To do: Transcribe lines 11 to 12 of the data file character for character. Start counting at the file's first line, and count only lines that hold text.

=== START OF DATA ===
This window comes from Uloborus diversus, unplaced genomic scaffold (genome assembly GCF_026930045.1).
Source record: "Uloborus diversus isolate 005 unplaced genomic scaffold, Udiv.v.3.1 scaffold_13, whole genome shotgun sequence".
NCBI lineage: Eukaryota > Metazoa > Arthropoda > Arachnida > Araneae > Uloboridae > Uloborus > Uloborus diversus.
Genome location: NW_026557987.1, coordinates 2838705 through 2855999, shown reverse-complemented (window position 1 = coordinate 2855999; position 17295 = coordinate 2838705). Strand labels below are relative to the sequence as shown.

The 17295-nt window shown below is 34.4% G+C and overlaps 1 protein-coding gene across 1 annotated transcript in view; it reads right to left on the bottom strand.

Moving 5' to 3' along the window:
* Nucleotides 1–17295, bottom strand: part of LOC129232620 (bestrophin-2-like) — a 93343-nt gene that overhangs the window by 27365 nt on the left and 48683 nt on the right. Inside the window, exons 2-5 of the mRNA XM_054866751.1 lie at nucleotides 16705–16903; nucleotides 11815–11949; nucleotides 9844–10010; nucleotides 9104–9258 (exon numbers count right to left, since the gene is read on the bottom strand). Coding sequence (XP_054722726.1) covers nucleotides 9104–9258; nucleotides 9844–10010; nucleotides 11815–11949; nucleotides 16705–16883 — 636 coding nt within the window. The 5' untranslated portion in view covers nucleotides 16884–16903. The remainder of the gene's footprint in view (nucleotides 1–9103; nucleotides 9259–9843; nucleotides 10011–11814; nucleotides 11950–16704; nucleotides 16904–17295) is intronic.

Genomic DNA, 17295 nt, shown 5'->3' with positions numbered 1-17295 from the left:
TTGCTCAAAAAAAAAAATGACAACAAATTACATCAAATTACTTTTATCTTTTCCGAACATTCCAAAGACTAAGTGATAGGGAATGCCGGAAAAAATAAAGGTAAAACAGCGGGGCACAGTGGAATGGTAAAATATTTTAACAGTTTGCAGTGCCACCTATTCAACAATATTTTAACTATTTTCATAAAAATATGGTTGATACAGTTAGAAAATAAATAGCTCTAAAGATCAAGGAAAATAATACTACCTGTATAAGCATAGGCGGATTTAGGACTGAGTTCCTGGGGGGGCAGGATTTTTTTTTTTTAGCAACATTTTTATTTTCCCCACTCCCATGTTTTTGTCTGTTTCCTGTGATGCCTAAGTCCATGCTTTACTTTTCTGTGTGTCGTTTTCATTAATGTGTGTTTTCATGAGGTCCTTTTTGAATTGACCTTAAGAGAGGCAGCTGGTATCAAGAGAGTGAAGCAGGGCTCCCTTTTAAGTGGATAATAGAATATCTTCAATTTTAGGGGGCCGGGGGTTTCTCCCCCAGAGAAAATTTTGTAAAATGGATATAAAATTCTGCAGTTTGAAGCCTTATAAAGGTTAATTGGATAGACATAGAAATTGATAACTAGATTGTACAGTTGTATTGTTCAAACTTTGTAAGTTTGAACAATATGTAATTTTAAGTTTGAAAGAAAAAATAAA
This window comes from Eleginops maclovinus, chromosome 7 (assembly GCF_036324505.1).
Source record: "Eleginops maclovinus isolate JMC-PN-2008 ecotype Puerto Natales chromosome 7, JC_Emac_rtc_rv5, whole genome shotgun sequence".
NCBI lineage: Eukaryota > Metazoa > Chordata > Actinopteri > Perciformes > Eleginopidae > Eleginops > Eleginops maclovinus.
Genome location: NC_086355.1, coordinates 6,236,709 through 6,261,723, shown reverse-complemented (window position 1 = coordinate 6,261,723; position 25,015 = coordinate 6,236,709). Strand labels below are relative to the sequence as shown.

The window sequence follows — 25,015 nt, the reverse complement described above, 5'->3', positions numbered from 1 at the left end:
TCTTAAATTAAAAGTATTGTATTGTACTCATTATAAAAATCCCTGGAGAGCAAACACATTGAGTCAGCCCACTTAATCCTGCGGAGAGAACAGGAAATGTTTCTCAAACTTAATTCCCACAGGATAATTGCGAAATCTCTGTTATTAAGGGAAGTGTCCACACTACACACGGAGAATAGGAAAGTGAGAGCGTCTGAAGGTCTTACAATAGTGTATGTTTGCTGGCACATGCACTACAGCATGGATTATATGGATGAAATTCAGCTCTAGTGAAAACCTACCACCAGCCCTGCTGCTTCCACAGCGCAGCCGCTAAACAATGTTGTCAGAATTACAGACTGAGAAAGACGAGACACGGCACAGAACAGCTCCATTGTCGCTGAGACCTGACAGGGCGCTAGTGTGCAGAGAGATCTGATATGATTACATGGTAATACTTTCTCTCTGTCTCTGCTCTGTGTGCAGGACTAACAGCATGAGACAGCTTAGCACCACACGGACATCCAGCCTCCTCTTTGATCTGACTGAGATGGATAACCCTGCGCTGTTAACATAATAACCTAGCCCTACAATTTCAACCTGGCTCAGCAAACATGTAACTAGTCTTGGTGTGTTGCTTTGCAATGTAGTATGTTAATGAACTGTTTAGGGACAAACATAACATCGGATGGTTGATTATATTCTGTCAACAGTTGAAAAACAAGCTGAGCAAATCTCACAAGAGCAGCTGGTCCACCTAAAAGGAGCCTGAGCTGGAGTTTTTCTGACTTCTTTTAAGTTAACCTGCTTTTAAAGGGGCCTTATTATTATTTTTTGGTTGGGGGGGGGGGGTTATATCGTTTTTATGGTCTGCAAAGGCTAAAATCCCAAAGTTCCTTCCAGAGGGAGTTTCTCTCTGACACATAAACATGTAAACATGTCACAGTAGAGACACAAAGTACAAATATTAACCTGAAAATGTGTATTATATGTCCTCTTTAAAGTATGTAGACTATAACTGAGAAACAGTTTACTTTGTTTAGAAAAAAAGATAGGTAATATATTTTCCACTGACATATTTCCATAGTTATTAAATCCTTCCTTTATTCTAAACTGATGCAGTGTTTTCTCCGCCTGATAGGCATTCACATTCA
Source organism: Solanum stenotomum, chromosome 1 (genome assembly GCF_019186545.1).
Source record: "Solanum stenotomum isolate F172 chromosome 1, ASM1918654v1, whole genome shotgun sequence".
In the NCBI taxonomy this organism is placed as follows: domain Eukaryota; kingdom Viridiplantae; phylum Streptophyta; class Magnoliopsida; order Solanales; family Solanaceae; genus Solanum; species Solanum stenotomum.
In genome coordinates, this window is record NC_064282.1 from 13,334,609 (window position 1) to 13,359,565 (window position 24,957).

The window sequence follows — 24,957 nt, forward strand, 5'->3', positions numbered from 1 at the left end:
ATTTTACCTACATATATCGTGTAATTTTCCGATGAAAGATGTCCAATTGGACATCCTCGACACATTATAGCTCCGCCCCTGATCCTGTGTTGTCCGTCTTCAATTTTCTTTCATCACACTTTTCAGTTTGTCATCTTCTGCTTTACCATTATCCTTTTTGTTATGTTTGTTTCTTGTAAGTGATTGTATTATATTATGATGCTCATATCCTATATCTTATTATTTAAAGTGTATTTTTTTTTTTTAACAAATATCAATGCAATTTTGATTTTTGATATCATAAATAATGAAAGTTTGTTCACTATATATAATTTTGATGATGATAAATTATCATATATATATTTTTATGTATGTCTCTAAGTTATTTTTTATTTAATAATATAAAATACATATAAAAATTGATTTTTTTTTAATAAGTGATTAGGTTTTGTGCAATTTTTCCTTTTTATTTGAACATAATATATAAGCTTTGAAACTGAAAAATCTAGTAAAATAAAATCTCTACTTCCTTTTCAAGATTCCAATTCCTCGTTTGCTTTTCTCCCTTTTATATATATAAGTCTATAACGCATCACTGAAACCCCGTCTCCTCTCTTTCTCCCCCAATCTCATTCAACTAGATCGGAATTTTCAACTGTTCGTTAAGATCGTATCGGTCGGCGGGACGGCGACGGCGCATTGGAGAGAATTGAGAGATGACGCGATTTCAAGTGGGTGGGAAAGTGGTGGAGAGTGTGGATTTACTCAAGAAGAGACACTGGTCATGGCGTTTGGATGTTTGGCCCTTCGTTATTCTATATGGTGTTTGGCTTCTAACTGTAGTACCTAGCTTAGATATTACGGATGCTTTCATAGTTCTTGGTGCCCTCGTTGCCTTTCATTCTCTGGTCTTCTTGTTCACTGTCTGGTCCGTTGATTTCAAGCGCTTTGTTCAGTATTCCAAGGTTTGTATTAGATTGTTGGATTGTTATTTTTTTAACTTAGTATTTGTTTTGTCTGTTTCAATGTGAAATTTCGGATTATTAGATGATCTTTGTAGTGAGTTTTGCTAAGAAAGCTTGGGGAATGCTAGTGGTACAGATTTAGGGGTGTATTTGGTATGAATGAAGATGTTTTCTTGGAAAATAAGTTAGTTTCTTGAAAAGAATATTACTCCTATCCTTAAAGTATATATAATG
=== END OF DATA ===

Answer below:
Source record: "Eleginops maclovinus isolate JMC-PN-2008 ecotype Puerto Natales chromosome 7, JC_Emac_rtc_rv5, whole genome shotgun sequence".
NCBI lineage: Eukaryota > Metazoa > Chordata > Actinopteri > Perciformes > Eleginopidae > Eleginops > Eleginops maclovinus.